My greatest, most heinous crime, according to Word’s spellchecker, is starting sentences with the word “but”.
I’ve been proof reading the latest draft (Final draft? Ha ha ha. Hysterical laughter. Who knows. Could Be.) of my novel Blackwatertown. The spell checker does not like my colloquialisms, Ulster dialect vocabulary or my “ands”. We argue most frequently over my tendency to start sentences with “but”. The thing is, sometimes “however” just doesn’t cut it.
Doesn’t – that’s (or should I say, that is) another thing it hates. Abbreviations. To which I answer: Can’t stop. Won’t stop.
What does “but” signify? Excitement, surprise, radical change, a hairpin bend, a switchback, a light step, confusion, uncertainty, drama.
“However”, m’lud, speaks of the stilted stentorian speechifying of the courtroom. It’s – sorry – it is studied, predictable, predicted, slow-moving, ponderous.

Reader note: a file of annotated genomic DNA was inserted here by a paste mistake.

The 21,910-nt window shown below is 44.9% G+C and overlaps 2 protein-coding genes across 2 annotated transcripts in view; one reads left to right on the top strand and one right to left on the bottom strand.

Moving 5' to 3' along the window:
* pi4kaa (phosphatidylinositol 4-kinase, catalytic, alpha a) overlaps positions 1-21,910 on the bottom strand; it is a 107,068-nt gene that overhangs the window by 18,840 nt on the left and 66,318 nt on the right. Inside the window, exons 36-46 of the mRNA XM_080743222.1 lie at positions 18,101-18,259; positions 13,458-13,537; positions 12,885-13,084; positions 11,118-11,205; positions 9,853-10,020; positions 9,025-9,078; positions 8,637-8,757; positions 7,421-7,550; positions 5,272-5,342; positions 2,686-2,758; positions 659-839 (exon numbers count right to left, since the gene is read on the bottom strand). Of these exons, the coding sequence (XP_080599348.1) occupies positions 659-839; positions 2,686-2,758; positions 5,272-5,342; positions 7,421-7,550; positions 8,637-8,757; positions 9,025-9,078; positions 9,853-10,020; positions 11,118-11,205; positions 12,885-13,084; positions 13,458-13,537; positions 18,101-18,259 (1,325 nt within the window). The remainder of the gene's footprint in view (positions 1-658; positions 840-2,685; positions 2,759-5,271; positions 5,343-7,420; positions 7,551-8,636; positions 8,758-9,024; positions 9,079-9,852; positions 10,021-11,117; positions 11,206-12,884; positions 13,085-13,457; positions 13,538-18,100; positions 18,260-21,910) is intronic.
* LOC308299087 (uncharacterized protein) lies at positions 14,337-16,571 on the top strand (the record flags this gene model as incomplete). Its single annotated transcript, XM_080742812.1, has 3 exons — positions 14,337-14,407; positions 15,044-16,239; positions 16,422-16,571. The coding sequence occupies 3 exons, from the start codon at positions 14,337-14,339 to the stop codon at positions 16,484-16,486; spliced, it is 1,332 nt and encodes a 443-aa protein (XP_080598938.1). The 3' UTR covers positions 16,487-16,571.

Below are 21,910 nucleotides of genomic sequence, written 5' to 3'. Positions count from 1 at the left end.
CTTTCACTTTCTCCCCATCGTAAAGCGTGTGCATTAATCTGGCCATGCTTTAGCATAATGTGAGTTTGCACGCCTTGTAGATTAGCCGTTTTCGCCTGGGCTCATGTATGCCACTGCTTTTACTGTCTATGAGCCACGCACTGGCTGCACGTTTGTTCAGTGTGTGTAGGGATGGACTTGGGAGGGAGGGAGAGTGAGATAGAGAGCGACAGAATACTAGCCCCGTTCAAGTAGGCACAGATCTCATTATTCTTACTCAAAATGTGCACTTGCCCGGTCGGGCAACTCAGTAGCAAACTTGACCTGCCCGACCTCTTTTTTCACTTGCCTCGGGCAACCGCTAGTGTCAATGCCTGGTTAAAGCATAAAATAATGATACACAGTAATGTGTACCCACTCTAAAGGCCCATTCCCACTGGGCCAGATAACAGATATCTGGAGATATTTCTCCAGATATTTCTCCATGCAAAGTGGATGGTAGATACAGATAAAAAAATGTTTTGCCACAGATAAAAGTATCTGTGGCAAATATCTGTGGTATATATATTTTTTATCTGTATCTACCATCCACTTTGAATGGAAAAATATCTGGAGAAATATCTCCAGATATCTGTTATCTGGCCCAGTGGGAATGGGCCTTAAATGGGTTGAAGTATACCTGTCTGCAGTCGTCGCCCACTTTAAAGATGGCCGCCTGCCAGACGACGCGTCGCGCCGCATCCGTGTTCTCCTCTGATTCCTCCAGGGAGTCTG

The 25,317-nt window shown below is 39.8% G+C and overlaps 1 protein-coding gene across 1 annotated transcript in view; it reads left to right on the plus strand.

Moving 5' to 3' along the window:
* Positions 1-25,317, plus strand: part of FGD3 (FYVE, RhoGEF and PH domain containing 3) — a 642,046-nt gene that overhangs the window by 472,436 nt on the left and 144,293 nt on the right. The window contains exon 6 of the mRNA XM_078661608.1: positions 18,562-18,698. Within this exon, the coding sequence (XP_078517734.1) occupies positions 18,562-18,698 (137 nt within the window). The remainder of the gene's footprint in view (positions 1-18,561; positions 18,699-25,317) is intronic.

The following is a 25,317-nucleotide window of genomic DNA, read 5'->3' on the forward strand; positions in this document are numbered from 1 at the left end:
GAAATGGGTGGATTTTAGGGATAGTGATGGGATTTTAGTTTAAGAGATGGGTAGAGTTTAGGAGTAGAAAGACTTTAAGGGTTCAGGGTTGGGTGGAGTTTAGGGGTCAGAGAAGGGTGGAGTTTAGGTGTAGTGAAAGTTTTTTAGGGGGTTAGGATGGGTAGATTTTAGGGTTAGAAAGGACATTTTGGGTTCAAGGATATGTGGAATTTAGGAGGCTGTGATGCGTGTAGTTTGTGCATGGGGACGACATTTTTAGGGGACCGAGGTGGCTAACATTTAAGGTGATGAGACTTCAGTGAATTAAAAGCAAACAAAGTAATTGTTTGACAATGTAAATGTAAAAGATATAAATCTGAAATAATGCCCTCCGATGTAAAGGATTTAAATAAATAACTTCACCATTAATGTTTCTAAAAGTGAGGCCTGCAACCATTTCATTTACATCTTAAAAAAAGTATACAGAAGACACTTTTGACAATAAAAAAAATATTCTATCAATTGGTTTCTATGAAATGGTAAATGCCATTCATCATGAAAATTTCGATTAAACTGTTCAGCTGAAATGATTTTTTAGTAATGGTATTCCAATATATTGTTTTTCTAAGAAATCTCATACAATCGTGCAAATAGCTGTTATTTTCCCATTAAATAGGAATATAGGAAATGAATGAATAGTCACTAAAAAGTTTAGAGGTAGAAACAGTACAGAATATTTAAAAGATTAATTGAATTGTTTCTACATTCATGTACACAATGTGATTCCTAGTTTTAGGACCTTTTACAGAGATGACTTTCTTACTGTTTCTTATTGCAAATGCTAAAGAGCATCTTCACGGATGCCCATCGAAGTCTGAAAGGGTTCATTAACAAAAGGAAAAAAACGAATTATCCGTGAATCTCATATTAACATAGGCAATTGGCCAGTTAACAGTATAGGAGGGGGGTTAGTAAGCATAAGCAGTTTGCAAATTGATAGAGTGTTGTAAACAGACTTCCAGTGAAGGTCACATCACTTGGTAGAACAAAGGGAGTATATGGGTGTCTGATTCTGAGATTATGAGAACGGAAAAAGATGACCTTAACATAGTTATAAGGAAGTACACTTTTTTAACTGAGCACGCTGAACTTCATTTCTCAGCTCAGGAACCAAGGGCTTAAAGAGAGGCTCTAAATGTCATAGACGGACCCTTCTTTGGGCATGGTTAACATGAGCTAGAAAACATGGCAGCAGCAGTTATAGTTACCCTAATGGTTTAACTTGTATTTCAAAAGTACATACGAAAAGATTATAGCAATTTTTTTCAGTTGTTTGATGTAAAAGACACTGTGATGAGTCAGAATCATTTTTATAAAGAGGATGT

Moe: Hello, Moe’s Travern- birthplace of the Rob Roy.
Bart: Is Seymour there? Last name, Butts.
Moe: Just a sec. (calling out) Hey, is there a Butts here? Seymour Butts? Hey, everybody, I wanna Seymour Butts.
Moe (catching on): Hey, wait a minute. Listen, you little scum-sucking pus-bucket. When I get my hands on you, I’m gonna pull out your eyeballs with a corkscrew.
Anyway, by rights of cultural heritage, I should be ending sentences with but. You know what I mean like but? How would you like that spellchecker?
In Belfast, the word “but” has extra-dictionary duties. It’s standard punctuation to mark the end of a phrase or sentence. It conveys the added message that whatever fact has been conveyed, we all know how little reliance can be placed on official truth. Boiled down to its simplest, you have the phrases “Yes but” and “No but”. It becomes unconscious after a while.
So houl’ yer whisht spellchecker, and let me get on with it.
(Whew. That was difficult. See what I did there? I didn’t start any sentence with “but”. But I’m exhausted now. Know what I mean like but?)